Not familiar with George Bernard Shaw’s comedy Arms and the Man? Don’t worry, we’re here to set you at ease with some fun facts about the show.
Take a glimpse into the rehearsal room for Arms and the Man, directed by David Armstrong. George Bernard Shaw’s sparkling romantic comedy starts Oct. 23 at the Center Theatre.
George Bernard Shaw’s recipe for fun mixes smarts with silliness and adds just a dash of morality. Arms and the Man takes center stage at Seattle Shakespeare Company helmed by David Armstrong, former artistic director of the 5th Avenue Theatre. “This is a really exciting project for Seattle Shakespeare Company,” said Artistic Director George Mount at the first rehearsal for Arms and the Man. “It’s our third show with Shaw, who is fast becoming a friend of the company, and I’m completely pleased and proud to welcome Allen Fitzpatrick and David Armstrong for their Seattle Shakes debuts.” “One of my goals as I stepped down from 18 years at the 5th Avenue was to do some things I hadn’t had a chance to do in a long time. On the top of my list was to do a classic play,” remarked Arms and the Man Director David Armstrong. “I’ve always been drawn to Shaw. I think it’s the language, the big ideas, and the audaciousness. And I like audacious theatre. It’s why I like Shakespeare. It’s why I like musicals.” One of George Bernard Shaw’s earliest successes, Arms and the Man is a comic send-up of the romantic notions of love and war. Raina Petkoff is young, beautiful, and filled with idealistic ideas about love. She’s all set to marry war hero Major Saranoff, but then the combat crashes through her window in the form a soldier fighting for the opposing side. Intrigued, Raina agrees to hide him, but only after learning he carries chocolates instead of bullets. After the war ends, both rival soldiers return for their love, and that’s when the real battle for Raina’s heart begins. A frequent artist at Seattle Shakespeare Company, Brenda Joyner plays Raina Petkoff. Joyner last appeared in Bring Down the House and The Winter’s Tale. Sylvester Kamara plays Captain Bluntschli. Kamara recently appeared in Medea and Titus Andronicus. Major Saranoff will be played by Richard Sloniker who appeared last season in The Merchant of Venice. Joining them will be Allen Fitzpatrick (Major Petkoff), Suzy Hunt (Catherine Petkoff), Jonelle Jordan (Louka), and George Mount (Nicola). The design team for Arms and the Man will invoke the rolling mountainous region of Bulgaria in the late 1880s. Set design for the production is by Julia Hays Welch, costume design by Jocelyne Fowler, lighting design by Tristan Roberson, and sound design by Jay Weinland. Tickets to Arms and the Man are available now through the Seattle Shakespeare Company Box Office at 206-733-8222 as well as online at www.seattleshakespeare.org.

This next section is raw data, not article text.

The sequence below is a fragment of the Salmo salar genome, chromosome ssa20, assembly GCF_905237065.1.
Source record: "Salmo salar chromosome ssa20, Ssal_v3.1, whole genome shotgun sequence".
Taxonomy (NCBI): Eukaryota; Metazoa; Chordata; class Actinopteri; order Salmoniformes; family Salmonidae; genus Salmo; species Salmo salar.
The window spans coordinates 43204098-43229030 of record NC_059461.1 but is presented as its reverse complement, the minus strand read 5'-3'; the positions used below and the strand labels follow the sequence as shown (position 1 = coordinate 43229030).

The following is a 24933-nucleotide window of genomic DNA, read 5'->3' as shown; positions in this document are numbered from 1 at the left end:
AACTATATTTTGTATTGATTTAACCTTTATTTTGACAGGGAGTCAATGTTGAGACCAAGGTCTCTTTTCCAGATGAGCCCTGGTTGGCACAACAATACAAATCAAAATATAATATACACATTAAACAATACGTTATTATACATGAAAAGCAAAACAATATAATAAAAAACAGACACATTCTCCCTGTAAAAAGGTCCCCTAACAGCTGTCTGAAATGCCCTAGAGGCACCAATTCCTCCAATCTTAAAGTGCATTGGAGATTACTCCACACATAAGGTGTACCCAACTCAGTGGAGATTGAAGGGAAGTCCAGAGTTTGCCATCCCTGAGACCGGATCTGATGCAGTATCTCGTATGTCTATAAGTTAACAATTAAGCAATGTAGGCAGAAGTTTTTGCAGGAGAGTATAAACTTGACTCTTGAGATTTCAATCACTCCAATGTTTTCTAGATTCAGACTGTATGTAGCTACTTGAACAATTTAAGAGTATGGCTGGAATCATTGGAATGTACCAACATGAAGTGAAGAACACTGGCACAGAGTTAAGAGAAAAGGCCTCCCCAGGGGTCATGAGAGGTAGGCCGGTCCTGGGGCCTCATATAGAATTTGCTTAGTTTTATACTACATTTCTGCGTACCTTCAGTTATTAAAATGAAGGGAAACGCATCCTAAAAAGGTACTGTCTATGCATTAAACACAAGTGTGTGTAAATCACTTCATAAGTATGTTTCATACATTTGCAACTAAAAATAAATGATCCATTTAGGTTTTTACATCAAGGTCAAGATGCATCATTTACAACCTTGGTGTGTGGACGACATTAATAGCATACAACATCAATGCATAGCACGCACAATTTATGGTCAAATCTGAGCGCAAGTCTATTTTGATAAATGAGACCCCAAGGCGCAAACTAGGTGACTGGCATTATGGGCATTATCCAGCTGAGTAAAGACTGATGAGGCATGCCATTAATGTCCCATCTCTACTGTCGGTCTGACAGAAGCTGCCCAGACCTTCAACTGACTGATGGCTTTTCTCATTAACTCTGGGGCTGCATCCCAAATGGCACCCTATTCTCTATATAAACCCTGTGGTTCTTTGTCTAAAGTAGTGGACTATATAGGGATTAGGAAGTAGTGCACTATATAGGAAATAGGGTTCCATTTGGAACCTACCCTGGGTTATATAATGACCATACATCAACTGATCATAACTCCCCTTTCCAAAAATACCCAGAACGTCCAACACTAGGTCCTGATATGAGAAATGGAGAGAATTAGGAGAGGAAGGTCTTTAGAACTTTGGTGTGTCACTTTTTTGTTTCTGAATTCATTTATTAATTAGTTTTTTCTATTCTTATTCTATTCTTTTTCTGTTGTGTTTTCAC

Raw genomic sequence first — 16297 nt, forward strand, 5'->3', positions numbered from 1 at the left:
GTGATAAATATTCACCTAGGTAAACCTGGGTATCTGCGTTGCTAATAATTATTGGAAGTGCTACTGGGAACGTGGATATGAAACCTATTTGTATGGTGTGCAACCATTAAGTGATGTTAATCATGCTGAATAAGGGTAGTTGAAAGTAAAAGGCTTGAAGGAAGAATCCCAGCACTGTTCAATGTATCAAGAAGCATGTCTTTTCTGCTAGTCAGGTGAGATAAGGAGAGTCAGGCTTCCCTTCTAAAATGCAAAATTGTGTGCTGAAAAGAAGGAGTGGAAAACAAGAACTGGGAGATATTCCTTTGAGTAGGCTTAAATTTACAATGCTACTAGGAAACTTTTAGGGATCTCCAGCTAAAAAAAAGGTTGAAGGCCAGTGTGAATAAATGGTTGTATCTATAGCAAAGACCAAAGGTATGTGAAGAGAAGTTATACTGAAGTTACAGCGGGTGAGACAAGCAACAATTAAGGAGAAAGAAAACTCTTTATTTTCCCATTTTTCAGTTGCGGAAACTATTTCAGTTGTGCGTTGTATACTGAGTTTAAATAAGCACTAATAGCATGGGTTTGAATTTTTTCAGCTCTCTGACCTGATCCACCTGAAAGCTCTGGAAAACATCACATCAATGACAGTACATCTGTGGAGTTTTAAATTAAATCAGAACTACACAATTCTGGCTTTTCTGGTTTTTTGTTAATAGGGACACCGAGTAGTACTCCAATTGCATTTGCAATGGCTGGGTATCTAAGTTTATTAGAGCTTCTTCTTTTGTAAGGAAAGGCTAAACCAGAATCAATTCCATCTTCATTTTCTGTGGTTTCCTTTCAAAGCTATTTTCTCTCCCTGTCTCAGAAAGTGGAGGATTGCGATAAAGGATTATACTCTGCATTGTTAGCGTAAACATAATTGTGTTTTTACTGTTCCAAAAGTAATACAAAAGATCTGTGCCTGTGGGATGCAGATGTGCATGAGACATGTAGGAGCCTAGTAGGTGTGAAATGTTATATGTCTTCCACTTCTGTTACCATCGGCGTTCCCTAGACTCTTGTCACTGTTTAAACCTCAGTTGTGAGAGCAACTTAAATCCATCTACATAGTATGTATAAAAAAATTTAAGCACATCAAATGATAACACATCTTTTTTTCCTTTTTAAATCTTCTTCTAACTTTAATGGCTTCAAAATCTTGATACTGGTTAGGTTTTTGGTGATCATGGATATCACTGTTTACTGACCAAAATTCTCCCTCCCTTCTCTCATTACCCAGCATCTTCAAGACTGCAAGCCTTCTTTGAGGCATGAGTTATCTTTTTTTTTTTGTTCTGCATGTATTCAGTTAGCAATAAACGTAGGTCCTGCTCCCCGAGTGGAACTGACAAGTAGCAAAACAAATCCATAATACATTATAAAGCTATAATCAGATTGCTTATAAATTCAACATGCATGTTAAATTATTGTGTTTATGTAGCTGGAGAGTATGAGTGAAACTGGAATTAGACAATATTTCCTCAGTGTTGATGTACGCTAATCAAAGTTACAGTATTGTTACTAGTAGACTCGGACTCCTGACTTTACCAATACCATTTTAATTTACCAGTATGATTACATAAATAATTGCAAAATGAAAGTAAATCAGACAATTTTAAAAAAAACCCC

Classical plays with strong female leads make up Seattle Shakespeare Company’s upcoming season just announced by Artistic Director George Mount. Plans for the company’s 2018-2019 season include Richard III, Arms and the Man, All’s Well That Ends Well, She Stoops to Conquer, and As You Like It. “The thematic narrative for the shows is All’s Fair in Love and War,” said Mount. “Each of the plays has something to say about the efforts that people go through to get what they want either in the field of combat or the field of romance.” The company previously announced its selection for the free Wooden O summer 2018 park shows: King Lear and The Merry Wives of Windsor. In the spring of 2019 Seattle Shakespeare Company will tour Macbeth and Romeo and Juliet to schools and venues across Washington State. “Even though some of these plays deal with heavy subjects as well as compelling ideas, I felt that it was time for a bit of theatre escapism,” said Mount. “This season is more of a way to let ourselves be entertained, distracted, elevated, absolved, or removed from the daily headlines.” Following up on the success in 2017 of Bring Down the House, a two-part adaptation Shakespeare’s Henry VI trilogy, Seattle Shakespeare Company will partner again with upstart crow collective to finish out the final chapter in the Wars of the Roses with Richard III. “The compelling nature of that production and the riveting performance of Sarah Harlett as Richard of Gloucester made it too irresistible not to produce Richard III,” said Mount. Rosa Joshi will direct an all-female staging of the rise and downfall of Shakespeare’s most cunning villain. Richard III will perform at the Leo K. Theatre September 12-October 7, 2018. “Shaw is so great at popping the bubble of our conventional notions. I’m glad his words and ideas will be back on our stage,” said Mount. Arms and the Man is a story about romantic love and about the romantic notions of war and valor. “It’s a near perfect comedy. It’s so charming it’s so funny, and it unfolds in such a delightful and unexpected ways. I’m excited to welcome David Armstrong, outgoing Artistic Director at the 5th Avenue Theatre, into the fold of our family to direct this show.” Arms and the Man will perform at the Center Theatre October 23-November 18, 2018. Director Victor Pappas, who staged the company’s productions of The Importance of Being Earnest and Mrs. Warren’s Profession, returns to direct All’s Well That Ends Well. “This is a play that Victor really, really wanted to do. It was on his ‘bucket list!’” said Mount. “I know Victor will bring his thoughtful care to this often challenging comedy. All’s Well That Ends Well will perform at the Center Theatre January 8-February 3, 2019. “This is a play I’ve wanted to produce for quite some time, and director Makaela Pollock and I have batted around the best time to bring it to the stage. This is the season,” said Mount. “She Stoops to Conquer is probably the funniest of the Restoration comedies. While it does have disguises, mistaken identities, and goofy characters, it’s really more about the wile, charm, and intelligence of some of the characters. Well, that and some really ridiculous situations and bawdy jokes. It’s an absolute delight.” She Stoops to Conquer will perform at the Center Theatre March 19-April 14, 2019. “We’ve had such great times with Kelly Kitchens as an actor on our stage and recently as director when she created such a exhilarating Medea for us,” said Mount “As You Like It is a play that she’s enamored with. She’s performed in it several times and has long wanted to direct it. Having her back to romp around in the woods in Shakespeare’s comedy is a slam dunk.” As You Like It will perform at the Center Theatre, April 23- May 19, 2019. The largest audiences for Seattle Shakespeare Company are the more than 16,000 students who get to experience one of the company’s touring productions. Seattle Shakespeare Company’s touring program crisscrosses the state with two 90-minute, 6-actor shows that bring Shakespeare to communities that don’t often see professional productions. During the spring of 2019 Macbeth and Romeo and Juliet will tour to schools and venues from Pullman to Wenatchee to Port Angeles. Free Shakespeare in the park is now a summer tradition for much of the region. Seattle Shakespeare Company’s Wooden O productions of King Lear and The Merry Wives of Windsor will perform in parks throughout the region from July 12 through August 12, 2018. The full schedule of dates and venues is available on the company’s website. Season ticket packages will go on sale April 17 and range from $100 to $210 for all five indoor productions. Season ticket packages can be purchased by calling the ticket office at (206) 733-8222 or online.